The mode that Apollo would use to land on the moon was the most studied, analyzed, and debated decision made for the lunar landing program. There were four main choices Direct-ascent, Earth-Orbit Rendezvous, Lunar-Orbit Rendezvous, and Lunar Surface Rendezvous.
Many historians agree, the U.S. took its first step toward the moon in the spring of 1957, four years before President Kennedy declared the national goal of landing a man on the Moon, and returning him safely to the Earth. While still preparing for the launch of its first Jupiter (May 31 1957), the Army rocket team at Huntsville, Alabama, began studies of a booster ten times more powerful than the 150,000-pound thrust Jupiter…
Max Faget thought the first stage of the moon rocket should use four solid-fueled engines, 6.6 meters in diameter. He reasoned these could certainly accomplish whatever mission was required of either the Saturn or Nova, and it would be more cost effective. Faget said it made good sense to use cheap solid fuels for expendable rockets and more expensive liquid fuels for reusable engines. Faget called the individual solid rocket ‘the Tiger.’
In May 1961, NASA was not really prepared to direct an enormous Apollo program designed to fly its spacecraft to the moon. New and special facilities would be needed and the aerospace industry would have to be marshaled to develop vehicles not easily adapted to production lines, but at this point no one had even decided just what Apollo’s component parts should be or how they should look.
In January 1960, President Eisenhower directed NASA Administrator Glennan to accelerate the Super Booster Program that had recently been assigned to NASA. This order ensured the transfer of the von Braun group from the Army Ballistic Missile Agency to NASA, and it gave Glennan the launch vehicle development and management capability that he needed.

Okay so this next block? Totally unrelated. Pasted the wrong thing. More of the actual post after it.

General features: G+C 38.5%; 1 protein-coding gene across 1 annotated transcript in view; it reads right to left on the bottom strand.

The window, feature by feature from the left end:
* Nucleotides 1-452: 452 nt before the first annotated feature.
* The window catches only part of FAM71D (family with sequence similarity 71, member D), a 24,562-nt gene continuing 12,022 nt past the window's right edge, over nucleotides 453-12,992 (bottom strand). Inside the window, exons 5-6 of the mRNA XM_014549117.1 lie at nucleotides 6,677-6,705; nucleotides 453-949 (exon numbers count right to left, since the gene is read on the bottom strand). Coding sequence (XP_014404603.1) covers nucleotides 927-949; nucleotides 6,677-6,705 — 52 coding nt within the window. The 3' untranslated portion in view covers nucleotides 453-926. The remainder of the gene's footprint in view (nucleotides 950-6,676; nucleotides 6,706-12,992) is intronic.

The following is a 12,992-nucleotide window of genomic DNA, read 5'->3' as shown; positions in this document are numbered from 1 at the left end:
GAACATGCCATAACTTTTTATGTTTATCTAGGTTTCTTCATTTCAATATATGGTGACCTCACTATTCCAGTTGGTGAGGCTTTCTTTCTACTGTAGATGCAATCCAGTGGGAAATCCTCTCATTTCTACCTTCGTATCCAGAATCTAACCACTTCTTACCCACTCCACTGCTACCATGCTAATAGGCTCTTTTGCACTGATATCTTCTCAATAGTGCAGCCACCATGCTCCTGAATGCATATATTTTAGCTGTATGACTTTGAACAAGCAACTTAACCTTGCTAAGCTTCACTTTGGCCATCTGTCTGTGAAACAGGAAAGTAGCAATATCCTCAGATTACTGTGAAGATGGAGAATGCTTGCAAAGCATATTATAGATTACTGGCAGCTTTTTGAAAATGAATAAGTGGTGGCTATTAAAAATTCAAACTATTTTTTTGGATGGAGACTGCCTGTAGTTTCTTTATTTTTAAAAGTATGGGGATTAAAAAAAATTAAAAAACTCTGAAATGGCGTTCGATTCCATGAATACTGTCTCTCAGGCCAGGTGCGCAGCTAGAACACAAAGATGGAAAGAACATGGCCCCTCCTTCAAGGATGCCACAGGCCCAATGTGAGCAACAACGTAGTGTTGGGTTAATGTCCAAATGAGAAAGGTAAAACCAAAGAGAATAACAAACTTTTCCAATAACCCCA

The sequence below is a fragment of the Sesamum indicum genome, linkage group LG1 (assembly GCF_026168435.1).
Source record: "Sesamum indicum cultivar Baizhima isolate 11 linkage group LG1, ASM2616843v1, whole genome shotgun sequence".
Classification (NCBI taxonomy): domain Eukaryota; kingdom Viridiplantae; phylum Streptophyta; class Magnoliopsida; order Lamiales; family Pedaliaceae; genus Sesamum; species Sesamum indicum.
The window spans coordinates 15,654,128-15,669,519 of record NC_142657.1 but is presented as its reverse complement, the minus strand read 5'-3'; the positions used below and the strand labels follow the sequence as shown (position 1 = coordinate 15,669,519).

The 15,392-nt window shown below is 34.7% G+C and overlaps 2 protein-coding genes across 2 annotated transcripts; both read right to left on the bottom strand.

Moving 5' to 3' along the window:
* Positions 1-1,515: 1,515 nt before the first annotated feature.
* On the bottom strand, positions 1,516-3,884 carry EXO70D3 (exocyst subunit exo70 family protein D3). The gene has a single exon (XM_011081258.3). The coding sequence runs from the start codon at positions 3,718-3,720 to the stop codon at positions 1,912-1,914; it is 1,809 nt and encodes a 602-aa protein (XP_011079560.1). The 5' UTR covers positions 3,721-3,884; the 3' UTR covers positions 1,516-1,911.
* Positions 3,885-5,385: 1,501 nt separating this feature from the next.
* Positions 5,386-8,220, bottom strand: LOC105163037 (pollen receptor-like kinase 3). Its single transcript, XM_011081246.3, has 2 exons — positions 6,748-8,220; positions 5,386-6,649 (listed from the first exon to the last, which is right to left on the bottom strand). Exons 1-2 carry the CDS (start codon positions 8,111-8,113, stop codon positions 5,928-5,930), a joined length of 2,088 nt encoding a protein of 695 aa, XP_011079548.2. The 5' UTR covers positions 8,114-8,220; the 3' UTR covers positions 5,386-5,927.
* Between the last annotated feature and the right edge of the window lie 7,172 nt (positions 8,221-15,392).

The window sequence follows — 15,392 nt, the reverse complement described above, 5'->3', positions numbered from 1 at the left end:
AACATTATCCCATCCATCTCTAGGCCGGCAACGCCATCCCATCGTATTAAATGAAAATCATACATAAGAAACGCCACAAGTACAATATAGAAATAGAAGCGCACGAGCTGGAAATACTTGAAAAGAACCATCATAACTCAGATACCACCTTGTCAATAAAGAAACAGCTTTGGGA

The goal of the nation’s space program should be the scientific exploration of the moon and the planets but also to recognize that nontechnical factors are vital to public acceptance of a space program. Human exploration of the moon and planets would be potentially the greatest inspirational venture of the 20th century and one in which the world could share; inherent here are great and fundamental philosophical and spiritual values which find a response in man’s questing spirit to explore. Thus the space exploration program must be developed on the premise that man will be included. Failure to adopt this premise will inevitably prevent man’s inclusion, presumably because of the costs involved. From a scientific standpoint there seems little room for dissent that man’s participation in the exploration of the Moon and planets will be essential, if and when it becomes technologically feasible to include him.
President Kennedy proposed the manned lunar landing as the focus of the US space program but, at the time of his address, only one American, Alan B. Shepard, Jr. had been into space, on a suborbital lob shot lasting 15 minutes. No rocket launch vehicle was available for a lunar voyage and there was no agreed upon method for placing any kind of spacecraft safely on the lunar surface and getting it back to the earth. Nor was there agreement within NASA itself on how it should be done.
We left off last week after Buzz Aldrin’s third and final EVA. The hard work for the Gemini 12 mission was now complete. Even with the problems with the radar, the Agena main engines, and the fuel cells, Gemini XII as a whole had gone very well…